Daniel Barker, John Cassidy, and Winny Chen, of Monitor Deloitte, expand on this history with a vivid example of how and why Tennessee used outcomes-based contracts to reinvent its child welfare system — saving money and improving results to document “the challenges of traditional funding models and how results-based funding improves on that model.” They are the first, but not nearly the last, authors to describe the flaws in our current funding model, which too often fails not only to achieve the intended purpose but also “does not lend itself to knowing which programs work and which do not.”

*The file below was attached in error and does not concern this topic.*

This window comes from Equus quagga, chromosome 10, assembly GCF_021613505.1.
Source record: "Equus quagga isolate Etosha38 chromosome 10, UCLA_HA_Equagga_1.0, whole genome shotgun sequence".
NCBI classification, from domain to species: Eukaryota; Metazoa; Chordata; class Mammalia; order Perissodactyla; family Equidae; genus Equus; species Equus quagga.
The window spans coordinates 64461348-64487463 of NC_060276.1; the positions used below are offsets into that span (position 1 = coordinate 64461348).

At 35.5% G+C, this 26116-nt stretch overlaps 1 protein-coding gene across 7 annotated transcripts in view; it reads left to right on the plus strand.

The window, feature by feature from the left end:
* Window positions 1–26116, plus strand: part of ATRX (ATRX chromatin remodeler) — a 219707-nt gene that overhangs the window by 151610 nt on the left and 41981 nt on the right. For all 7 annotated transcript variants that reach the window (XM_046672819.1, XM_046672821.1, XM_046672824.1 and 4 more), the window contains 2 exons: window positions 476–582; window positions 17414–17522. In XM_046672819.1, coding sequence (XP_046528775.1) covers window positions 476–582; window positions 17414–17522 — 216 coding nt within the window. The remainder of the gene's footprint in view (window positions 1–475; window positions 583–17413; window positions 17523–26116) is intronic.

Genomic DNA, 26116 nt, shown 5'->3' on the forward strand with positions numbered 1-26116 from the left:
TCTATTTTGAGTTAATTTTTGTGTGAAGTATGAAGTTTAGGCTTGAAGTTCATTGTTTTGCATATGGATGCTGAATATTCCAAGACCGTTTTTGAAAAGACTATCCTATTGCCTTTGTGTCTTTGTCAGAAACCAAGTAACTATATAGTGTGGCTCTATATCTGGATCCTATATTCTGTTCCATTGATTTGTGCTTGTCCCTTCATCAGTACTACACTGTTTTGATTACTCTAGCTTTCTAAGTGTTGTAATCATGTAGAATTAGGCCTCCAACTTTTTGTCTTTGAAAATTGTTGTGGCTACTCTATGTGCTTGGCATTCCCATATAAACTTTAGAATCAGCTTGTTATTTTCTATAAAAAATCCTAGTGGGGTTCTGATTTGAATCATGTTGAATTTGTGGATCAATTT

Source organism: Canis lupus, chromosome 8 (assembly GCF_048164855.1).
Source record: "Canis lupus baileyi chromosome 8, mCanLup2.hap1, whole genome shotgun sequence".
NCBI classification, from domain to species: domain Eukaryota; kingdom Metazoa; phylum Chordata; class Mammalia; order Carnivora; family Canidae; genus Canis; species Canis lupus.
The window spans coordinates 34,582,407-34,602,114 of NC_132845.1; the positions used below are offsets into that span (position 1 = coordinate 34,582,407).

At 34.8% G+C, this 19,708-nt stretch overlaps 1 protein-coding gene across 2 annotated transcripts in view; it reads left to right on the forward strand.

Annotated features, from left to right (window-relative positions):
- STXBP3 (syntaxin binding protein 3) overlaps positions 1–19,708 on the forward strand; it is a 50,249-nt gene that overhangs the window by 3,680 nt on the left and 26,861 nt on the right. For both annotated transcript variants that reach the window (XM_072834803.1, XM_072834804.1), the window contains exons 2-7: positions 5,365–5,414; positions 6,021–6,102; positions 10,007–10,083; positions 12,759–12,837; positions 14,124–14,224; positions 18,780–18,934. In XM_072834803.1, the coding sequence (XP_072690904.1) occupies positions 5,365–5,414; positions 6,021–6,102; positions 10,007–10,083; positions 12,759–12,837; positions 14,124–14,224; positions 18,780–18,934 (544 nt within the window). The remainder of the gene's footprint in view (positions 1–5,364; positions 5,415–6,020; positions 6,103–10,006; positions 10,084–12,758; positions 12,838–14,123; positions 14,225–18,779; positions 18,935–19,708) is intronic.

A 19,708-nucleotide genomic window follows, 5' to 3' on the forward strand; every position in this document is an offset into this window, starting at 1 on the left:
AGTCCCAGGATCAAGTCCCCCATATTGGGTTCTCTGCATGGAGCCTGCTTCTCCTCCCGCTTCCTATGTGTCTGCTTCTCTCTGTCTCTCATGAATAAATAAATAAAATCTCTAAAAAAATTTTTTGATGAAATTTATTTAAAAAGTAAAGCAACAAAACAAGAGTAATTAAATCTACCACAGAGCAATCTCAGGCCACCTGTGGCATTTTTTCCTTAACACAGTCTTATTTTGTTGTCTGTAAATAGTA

These authors present typologies of how the practice of outcomes-based funding has developed. Gustafsson-Wright explores how the scope of what counted as performance varied considerably “from statements of work based on performance outputs, to contract renewal based on outcomes, to a payment scale tied to degrees of performance.” Performance-based contracts have evolved into new products that link financial rewards to outcomes, such as social impact bonds.

Barker, Cassidy, and Chen build on this by sharing three options for delivering rewards: incentive prizes and challenges; outcomes-based grants or contracts; and Pay for Success financing. They recommend that the mechanism chosen match the “social policy objective” by applying four criteria: nature of the problem; knowledge of the solution (how much do we know about what works?); time frame to achieve outcomes/make payments; and level of external resources and partners.